Photojournalism is a branch of journalism characterized by the use of images to tell a story. The images in a piece may be accompanied by explanatory text or shown independently, with the images themselves narrating the events they depict. Photojournalists can be found working all over the world, from the halls of the White House to the steppes of Asia, and they deal with a broad assortment of situations on a daily basis. Many major newspapers have photojournalists on staff, and others rely on photographs included in a press pool by freelance photojournalists.
People have been using images to depict events for centuries, from rock paintings to engravings in major newspapers. The first big event to be captured in photography was the Crimean War, establishing the groundwork for the professional field. Initially, photographs were often used to accompany text stories to provide some variation and visual interest, but over time, images began to be used more exclusively to narrate stories in the media.
The field is distinct from that of documentary photography. Although both involve taking photographs which are objective, honest, and informative, photojournalism involves photographing specific events, while documentary photography focuses on ongoing situations. A photographer who follows traditional farmers in rural England is a documentary photographer, but one who takes pictures of the aftermath of a suicide bombing for publication in the news is a photojournalist.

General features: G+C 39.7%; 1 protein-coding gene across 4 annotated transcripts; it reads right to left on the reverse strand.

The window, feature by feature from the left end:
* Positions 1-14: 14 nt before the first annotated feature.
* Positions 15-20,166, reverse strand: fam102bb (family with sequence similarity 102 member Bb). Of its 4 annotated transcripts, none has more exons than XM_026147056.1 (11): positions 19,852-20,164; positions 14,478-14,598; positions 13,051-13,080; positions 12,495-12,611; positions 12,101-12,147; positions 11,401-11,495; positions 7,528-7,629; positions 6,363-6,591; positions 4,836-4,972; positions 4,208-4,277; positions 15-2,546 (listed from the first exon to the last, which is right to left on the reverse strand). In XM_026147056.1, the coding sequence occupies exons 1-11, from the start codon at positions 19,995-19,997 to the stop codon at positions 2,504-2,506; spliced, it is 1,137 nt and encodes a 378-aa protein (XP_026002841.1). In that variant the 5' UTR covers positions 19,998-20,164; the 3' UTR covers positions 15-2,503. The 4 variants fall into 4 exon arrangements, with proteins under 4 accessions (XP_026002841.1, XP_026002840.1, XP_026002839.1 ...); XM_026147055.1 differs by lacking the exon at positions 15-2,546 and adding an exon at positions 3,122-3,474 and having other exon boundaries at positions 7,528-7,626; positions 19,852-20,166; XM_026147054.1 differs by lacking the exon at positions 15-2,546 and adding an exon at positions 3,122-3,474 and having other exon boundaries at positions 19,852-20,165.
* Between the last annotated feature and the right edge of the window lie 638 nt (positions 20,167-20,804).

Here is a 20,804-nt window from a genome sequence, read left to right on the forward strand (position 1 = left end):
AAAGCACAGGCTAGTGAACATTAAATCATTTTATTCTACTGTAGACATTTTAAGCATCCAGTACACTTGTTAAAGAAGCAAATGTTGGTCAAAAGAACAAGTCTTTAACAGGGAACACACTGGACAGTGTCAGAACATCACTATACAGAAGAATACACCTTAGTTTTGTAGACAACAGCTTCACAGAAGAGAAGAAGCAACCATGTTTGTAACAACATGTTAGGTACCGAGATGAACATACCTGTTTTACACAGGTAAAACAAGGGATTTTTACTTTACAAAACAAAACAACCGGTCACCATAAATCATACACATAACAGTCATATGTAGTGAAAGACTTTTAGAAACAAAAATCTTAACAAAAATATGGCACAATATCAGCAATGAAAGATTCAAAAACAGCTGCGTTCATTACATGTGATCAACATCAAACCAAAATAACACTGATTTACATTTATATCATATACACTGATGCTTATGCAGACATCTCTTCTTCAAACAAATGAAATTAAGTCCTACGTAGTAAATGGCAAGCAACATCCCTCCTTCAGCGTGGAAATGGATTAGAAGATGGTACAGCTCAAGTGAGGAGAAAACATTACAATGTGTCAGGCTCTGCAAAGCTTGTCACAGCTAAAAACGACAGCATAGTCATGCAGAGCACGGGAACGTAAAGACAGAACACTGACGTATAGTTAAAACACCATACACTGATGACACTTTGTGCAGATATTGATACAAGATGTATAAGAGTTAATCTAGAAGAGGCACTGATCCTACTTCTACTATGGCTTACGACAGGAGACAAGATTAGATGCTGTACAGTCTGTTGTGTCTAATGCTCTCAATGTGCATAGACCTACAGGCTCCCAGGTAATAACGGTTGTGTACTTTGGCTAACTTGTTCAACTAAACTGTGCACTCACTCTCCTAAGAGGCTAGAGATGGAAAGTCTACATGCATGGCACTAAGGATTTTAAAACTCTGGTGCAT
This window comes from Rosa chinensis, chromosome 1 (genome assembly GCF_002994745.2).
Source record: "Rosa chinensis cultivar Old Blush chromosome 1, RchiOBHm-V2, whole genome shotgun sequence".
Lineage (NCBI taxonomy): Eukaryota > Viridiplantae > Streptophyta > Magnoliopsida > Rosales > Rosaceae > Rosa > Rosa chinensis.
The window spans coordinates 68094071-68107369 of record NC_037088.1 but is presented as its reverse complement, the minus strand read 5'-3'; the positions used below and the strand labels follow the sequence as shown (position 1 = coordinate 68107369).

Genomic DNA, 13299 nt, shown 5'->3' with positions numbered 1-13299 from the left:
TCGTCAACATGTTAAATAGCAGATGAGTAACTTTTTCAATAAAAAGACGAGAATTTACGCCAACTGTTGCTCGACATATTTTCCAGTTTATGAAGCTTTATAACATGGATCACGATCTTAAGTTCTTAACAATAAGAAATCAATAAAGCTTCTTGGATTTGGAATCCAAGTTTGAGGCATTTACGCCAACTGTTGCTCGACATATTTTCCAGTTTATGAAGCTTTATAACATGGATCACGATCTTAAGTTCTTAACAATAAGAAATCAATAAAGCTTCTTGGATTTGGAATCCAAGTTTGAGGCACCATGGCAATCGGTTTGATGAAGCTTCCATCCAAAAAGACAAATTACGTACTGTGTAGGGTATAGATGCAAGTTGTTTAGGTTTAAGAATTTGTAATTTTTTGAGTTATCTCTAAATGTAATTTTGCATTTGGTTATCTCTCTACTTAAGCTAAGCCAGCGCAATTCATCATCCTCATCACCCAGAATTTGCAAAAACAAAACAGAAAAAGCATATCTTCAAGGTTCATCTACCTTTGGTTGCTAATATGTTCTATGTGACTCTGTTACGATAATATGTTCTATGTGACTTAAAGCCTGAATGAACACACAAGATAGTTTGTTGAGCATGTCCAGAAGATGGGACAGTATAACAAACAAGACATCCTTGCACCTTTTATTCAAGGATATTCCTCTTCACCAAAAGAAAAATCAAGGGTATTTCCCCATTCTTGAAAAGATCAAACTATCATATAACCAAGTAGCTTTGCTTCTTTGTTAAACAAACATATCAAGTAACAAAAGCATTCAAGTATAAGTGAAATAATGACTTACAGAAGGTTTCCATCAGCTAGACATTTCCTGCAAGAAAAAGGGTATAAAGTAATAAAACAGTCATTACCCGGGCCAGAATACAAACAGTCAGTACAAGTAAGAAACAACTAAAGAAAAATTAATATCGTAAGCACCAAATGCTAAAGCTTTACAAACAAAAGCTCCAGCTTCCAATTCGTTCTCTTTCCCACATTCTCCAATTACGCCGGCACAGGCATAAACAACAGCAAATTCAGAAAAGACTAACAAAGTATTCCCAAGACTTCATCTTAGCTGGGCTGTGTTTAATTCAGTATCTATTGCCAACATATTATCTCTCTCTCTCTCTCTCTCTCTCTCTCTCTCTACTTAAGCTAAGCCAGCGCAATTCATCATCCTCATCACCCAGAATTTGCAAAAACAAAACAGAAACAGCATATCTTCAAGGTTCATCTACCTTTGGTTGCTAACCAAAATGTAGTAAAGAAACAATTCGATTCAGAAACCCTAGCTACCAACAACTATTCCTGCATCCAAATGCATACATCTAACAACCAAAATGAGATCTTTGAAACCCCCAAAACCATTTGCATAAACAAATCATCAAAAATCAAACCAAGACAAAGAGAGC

Both film and digital cameras, along with video cameras, can be used. The equipment tends to be state of the art, with many photojournalists seeking out lightweight, rugged equipment so that they are not hindered by the tools of their trade. Getting the perfect picture can also involve a fair amount of danger, as it involves being present on the front lines of an event. At the Queen of England's garden party, this may not be terribly risky, but photographers who work in war zones and in periods of civil unrest face significant risks.
Some people pursue a career in photojournalism with self-taught skills, usually in combination with a series of internships at newspapers and press organizations. It is also possible to receive an education in this field at a college or university. A degree can increase a young journalist's chances of being accepted for an internship and further training, but it is not required. This career is best suited for active people who enjoy being out in the world and are willing to take risks.